Click image for larger version. 

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    All that said, is there a way I can rectify my lack of a Recovery partition? I do have software to allow me to resize and add partitions, etc. I'm aware there are some risks, but I figure I can make an image backup of the entire SSD immediately before attempting this... :)

    Is the MSR the same thing as a Recovery partition? If so, I'm guessing 100 MB is too small. I'm also curious why it doesn't show up in Disk Management. And when I entered "harddisk0\partition2" in the REAGENTC command, did that refer to the MSR partition or my C:\ volume? I was assuming it should refer to C:\, and was also assuming that C:\ was partition 2 because it is in the 2nd position in Disk Management.

    Thanks again!
      My ComputerSystem Spec

  5. topgundcp's Avatar
    Posts : 2,435
    Ubuntu14.04x64 MintMate17x64 Win10Prox64
       10 Jan 2017 #5

    Yes, you did not have a Recovery partition. A normal Windows installation using GPT partition scheme would have 4 partitions:
    450MB Recovery
    100 MB EFI System
    16MB MSR

    You can try to shrink C-Drive 450MB from Disk Management (if it does not work due to fragmentation then use partition manager)
    Use diskpart to set the partition id to be Recovery.
    run from admin command:
    reagentc.exe /setreimage /path \\?\GLOBALROOT\device\harddisk0\partitionX\Recovery\WindowsRE /target C:\windows
    X is the number counting from left to right including MSR partition
    Macrium will display the MSR partition if there's one so X would be 4
      My ComputerSystem Spec

  6.    10 Jan 2017 #6

    I would suggest you not worry about it. You can create a recovery partition using @topgundcp's suggestion, but it won't have any files in it and thus reagentc won't enable it because there is nothing there to enable.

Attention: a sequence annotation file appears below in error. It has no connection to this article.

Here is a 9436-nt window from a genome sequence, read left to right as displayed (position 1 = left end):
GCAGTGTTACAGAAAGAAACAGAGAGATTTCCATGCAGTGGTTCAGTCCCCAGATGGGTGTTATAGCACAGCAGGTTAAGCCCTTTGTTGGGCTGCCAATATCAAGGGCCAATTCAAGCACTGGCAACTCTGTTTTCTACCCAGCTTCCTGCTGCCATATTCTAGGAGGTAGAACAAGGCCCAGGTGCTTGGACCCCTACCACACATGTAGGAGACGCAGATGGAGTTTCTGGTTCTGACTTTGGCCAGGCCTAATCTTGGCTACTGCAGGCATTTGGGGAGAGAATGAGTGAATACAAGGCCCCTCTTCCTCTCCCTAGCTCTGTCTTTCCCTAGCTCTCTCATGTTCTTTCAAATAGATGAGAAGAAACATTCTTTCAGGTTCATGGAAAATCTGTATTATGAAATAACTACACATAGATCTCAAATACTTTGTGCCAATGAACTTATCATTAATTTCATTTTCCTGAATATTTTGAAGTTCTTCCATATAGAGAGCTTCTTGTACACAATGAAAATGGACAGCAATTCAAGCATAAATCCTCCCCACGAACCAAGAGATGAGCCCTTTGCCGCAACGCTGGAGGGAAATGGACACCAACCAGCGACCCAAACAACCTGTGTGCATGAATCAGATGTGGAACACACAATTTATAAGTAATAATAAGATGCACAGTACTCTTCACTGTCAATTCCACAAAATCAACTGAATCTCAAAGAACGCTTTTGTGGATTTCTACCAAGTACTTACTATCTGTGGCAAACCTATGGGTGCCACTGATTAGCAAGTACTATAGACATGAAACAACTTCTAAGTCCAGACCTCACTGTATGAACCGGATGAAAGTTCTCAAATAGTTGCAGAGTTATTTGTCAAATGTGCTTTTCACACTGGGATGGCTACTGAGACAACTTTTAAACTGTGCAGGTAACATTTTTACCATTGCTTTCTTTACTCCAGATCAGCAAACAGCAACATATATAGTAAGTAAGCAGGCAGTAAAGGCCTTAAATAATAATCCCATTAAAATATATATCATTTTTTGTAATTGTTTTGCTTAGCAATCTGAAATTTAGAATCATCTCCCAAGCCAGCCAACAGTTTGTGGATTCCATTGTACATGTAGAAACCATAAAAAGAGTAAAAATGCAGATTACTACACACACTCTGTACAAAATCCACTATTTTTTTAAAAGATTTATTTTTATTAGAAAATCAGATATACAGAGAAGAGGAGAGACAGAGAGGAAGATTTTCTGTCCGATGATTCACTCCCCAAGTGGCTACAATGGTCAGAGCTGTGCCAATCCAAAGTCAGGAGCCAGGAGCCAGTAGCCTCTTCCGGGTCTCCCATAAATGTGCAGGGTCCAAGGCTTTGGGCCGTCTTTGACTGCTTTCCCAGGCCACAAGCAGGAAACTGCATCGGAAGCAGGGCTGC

I would just make a Windows 10 installation USB flash drive or DVD and export your third party drivers using DISM. You will have everything you need to re-install Windows 10.

    In a Command Prompt (Admin):

    dism /online /export-driver /destination:G:\Drivers

    The path in red is to a folder you create on an external storage device to hold the exported drivers.
      My ComputerSystem Spec

  7. Posts : 48
    Windows 10 Pro for Workstations x64 version 1803/ Arch Linux
    Thread Starter
       10 Jan 2017 #7

    Thanks for the replies and info.

    So if I did create a Recovery partition, would there be no way to actually populate it with appropriate files?

    The main reason I want a recovery drive is to increase the probability of being able to repair Windows 10 if say it becomes non-bootable.

    Correct me if I'm wrong, a custom Windows 10 installation USB flash drive would enable me to quickly re-install Windows 10 with all the drivers. But I'd still need to re-install software and re-configure settings, etc., right?

    Thanks again. I'll go ahead and mark this thread as solved, since my original question is answered.
      My ComputerSystem Spec